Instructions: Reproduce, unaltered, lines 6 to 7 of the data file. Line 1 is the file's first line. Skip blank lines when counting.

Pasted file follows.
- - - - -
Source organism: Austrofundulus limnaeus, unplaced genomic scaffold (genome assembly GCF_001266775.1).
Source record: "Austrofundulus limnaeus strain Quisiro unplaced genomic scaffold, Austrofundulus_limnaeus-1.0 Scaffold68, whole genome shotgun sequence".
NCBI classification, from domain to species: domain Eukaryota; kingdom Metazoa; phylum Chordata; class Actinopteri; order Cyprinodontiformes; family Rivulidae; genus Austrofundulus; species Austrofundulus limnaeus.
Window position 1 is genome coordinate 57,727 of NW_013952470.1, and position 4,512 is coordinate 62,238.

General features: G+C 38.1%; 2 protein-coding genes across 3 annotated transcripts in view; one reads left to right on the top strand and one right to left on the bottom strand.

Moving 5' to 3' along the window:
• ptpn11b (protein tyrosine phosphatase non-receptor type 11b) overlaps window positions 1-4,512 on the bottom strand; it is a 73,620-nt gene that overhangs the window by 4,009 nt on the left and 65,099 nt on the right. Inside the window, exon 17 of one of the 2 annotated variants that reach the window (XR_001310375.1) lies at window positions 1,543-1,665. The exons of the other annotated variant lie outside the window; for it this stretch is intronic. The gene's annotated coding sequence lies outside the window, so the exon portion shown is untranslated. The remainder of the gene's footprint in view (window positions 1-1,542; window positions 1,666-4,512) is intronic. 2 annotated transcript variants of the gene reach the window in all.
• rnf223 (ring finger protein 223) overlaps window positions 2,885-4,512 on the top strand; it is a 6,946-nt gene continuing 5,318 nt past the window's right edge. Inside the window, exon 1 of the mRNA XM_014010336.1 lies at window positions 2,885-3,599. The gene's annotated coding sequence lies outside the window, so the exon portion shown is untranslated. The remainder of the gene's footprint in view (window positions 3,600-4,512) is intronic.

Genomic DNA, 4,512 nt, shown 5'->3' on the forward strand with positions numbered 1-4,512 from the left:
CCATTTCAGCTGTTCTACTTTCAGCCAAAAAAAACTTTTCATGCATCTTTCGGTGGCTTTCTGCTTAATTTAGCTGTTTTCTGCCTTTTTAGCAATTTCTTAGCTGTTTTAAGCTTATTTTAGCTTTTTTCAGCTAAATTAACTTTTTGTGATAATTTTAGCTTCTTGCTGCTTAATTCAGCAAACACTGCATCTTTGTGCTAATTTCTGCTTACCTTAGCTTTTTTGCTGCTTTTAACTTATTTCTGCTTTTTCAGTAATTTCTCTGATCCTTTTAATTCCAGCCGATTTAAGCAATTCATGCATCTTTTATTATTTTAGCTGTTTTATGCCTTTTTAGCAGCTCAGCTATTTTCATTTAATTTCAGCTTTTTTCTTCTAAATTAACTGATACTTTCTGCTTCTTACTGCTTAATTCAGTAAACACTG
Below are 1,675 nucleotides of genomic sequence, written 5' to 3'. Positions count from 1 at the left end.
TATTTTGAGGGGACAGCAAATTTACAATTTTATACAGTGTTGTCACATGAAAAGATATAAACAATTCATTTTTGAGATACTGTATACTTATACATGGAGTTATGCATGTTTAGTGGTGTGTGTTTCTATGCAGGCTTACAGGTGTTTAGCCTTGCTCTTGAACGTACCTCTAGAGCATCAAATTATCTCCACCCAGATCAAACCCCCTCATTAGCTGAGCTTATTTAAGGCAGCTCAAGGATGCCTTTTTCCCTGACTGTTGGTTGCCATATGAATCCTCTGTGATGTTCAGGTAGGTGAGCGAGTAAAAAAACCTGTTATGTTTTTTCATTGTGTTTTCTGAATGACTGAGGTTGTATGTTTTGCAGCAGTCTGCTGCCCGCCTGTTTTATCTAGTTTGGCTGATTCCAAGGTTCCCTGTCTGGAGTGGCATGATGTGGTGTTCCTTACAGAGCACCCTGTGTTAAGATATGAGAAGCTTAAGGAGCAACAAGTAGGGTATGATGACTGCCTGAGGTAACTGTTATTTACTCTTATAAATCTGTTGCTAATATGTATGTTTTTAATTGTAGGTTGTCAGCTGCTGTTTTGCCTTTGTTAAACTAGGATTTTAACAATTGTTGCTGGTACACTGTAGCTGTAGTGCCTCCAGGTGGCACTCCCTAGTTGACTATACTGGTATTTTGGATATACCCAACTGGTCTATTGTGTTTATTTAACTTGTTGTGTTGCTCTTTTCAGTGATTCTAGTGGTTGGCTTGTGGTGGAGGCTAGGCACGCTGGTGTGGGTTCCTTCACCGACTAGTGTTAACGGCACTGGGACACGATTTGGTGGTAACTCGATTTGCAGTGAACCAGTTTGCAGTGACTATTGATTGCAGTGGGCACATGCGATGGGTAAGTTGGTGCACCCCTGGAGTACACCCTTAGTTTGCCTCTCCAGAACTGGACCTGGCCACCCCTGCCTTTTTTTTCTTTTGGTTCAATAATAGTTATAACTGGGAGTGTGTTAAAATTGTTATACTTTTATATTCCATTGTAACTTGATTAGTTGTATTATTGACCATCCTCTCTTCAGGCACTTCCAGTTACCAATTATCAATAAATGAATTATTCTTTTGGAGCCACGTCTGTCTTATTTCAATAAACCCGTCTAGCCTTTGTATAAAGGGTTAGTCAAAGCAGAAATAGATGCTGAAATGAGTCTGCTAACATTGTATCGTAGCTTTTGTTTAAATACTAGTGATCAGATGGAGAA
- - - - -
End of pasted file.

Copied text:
Moving 5' to 3' along the window:
• ptpn11b (protein tyrosine phosphatase non-receptor type 11b) overlaps window positions 1-4,512 on the bottom strand; it is a 73,620-nt gene that overhangs the window by 4,009 nt on the left and 65,099 nt on the right. Inside the window, exon 17 of one of the 2 annotated variants that reach the window (XR_001310375.1) lies at window positions 1,543-1,665. The exons of the other annotated variant lie outside the window; for it this stretch is intronic. The gene's annotated coding sequence lies outside the window, so the exon portion shown is untranslated. The remainder of the gene's footprint in view (window positions 1-1,542; window positions 1,666-4,512) is intronic. 2 annotated transcript variants of the gene reach the window in all.